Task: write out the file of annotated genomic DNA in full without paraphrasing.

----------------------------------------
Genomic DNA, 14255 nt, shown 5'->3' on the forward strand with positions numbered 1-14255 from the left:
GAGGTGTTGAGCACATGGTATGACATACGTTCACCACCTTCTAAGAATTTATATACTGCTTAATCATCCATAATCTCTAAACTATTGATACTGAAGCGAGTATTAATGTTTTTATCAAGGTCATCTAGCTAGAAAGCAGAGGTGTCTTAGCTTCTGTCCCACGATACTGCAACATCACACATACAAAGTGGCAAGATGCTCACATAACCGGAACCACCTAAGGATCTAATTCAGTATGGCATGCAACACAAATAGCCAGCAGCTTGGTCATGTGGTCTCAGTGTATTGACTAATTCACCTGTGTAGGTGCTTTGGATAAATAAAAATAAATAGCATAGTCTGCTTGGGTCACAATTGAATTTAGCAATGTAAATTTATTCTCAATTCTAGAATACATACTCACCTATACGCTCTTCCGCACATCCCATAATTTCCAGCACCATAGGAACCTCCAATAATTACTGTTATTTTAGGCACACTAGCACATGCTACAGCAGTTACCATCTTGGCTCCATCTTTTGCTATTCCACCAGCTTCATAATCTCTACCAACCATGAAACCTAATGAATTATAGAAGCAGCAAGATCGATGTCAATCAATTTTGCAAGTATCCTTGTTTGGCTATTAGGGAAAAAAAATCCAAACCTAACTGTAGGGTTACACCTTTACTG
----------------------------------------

Genomic DNA, 14255 nt, shown 5'->3' on the forward strand with positions numbered 1-14255 from the left:
GAGGTGTTGAGCACATGGTATGACATACGTTCACCACCTTCTAAGAATTTATATACTGCTTAATCATCCATAATCTCTAAACTATTGATACTGAAGCGAGTATTAATGTTTTTATCAAGGTCATCTAGCTAGAAAGCAGAGGTGTCTTAGCTTCTGTCCCACGATACTGCAACATCACACATACAAAGTGGCAAGATGCTCACATAACCGGAACCACCTAAGGATCTAATTCAGTATGGCATGCAACACAAATAGCCAGCAGCTTGGTCATGTGGTCTCAGTGTATTGACTAATTCACCTGTGTAGGTGCTTTGGATAAATAAAAATAAATAGCATAGTCTGCTTGGGTCACAATTGAATTTAGCAATGTAAATTTATTCTCAATTCTAGAATACATACTCACCTATACGCTCTTCCGCACATCCCATAATTTCCAGCACCATAGGAACCTCCAATAATTACTGTTATTTTAGGCACACTAGCACATGCTACAGCAGTTACCATCTTGGCTCCATCTTTTGCTATTCCACCAGCTTCATAATCTCTACCAACCATGAAACCTAATGAATTATAGAAGCAGCAAGATCGATGTCAATCAATTTTGCAAGTATCCTTGTTTGGCTATTAGGGAAAAAAAATCCAAACCTAACTGTAGGGTTACACCTTTACTG